BID® Daily Newsletter
Jan 27, 2021

BID® Daily Newsletter

Jan 27, 2021

LIBOR To SOFR – Next Steps To Keep You On Track

Summary: Since many community financial institutions have syndicated loans that are pegged to LIBOR, its discontinuation is especially important. Here are the next steps to take in the move from LIBOR to SOFR, including contract reviewing and using fallback language, for a seamless transition.

We thought it was interesting to find out that the term “scuttlebutt” has its origins from 1800s naval history, as this was what contained drinking water for those on the ship. A ship’s version of a company water cooler where sailors gathered to share information. The end of LIBOR is definitely more than just water cooler talk or scuttlebutt. So, today, we give you the latest update. 
The end of LIBOR matters to financial institutions all over the world, because so many interest rates are pegged to the sunsetting standard. But community financial institutions have a particular reason to care about LIBOR’s end: the syndicated loans that many CFIs hold on their balance sheets, many of which are still pegged to LIBOR.
Review your institution’s current contracts

The financial markets have known for years that LIBOR would be discontinued. Even so, plenty of existing contracts are still pegged to LIBOR. In fact, some agreements that cite this benchmark are still being written.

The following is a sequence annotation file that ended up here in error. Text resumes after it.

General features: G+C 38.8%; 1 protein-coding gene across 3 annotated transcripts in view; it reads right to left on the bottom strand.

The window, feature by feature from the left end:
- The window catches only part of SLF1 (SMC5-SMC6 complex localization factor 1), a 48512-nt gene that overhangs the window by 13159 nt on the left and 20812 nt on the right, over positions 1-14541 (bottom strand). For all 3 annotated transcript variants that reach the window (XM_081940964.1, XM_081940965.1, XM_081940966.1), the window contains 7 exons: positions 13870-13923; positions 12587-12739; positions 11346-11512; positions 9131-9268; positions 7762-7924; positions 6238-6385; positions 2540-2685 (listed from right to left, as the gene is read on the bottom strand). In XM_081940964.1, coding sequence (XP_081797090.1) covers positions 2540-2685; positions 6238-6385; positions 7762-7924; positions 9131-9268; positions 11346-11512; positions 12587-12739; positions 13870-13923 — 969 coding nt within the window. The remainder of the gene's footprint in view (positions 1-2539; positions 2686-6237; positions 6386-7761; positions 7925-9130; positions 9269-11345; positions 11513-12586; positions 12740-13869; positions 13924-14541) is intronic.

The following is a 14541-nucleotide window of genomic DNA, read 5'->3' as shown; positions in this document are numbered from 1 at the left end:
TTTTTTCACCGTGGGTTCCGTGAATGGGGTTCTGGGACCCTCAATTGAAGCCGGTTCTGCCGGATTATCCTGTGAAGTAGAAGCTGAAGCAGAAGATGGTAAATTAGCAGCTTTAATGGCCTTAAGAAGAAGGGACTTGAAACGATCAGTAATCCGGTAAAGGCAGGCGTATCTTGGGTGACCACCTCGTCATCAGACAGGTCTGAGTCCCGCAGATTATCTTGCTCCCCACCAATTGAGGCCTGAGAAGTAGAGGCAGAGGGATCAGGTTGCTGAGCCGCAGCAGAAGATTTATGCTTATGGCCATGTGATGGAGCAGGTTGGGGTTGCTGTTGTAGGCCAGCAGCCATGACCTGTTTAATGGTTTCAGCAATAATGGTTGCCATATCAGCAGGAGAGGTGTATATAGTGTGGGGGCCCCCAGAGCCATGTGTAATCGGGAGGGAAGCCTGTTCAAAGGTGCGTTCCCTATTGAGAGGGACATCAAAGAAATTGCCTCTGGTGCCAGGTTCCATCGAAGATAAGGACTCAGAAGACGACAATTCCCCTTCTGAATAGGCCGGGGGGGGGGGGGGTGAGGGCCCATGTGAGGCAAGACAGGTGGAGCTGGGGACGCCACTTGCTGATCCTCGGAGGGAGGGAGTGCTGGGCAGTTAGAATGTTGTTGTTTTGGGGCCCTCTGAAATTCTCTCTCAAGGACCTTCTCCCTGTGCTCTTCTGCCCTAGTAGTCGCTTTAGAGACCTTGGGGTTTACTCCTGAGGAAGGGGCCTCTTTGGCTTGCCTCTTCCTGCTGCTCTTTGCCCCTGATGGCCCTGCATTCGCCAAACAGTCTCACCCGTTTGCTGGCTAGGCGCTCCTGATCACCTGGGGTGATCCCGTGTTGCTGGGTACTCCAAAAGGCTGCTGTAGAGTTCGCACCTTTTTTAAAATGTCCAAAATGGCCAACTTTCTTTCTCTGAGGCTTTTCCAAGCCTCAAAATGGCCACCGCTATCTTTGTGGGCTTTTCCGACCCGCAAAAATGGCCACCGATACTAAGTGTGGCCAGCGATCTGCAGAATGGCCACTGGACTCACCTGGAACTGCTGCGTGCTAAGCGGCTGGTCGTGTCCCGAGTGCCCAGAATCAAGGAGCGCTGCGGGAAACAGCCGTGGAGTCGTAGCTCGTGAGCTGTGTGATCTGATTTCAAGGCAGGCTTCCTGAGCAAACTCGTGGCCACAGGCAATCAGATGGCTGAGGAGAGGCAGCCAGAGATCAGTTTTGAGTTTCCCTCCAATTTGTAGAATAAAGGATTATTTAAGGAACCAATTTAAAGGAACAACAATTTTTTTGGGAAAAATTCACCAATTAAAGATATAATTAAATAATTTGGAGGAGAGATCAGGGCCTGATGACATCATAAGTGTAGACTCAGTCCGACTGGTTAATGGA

In many instances, says the New York Fed, credit agreements have fallback language, but the provisions aren’t economically appropriate or sufficiently robust. The key distinction is how much input lenders have in determining the new rate.
For a smooth transition from LIBOR to SOFR, banks need to check their loan agreements, determine which contracts lack sufficiently robust, economically appropriate fallback provisions for LIBOR’s retirement, and amend those agreements.
Use robust fallback language

In June 2020, the Alternative Rates Reference Committee (ARRC) issued refreshed fallback language that CFIs can use, either as part of syndicated loan credit agreements that they’re originating or as an amendment to existing agreements before LIBOR ends.
This language essentially says that when LIBOR is no longer a benchmark, a LIBOR-pegged loan will fall back to a variation of SOFR plus a spread adjustment. The adjustment is based on the historical relationship between the two benchmarks and is intended to minimize the economic impact from the change in benchmark basis. The verbiage is highly recommended for institutions to use, even though it isn’t mandated.
Robust fallback language should be part of any new loan or refinancing made on or after September 30, 2020. As of June 30, 2021, lenders should not originate any additional loans that are indexed to LIBOR.
Stay on top of relevant updates

Not only do you need to document your transition, but keeping a file of the applicable updates will help show your efforts towards a transparent and smooth transition. This way regulators and auditors see your good faith in managing through this evolving process even as dates may shift or technical details may change.
We are also here to help. If you need additional information, feel free to read our white paper on SOFR or contact us for more information.
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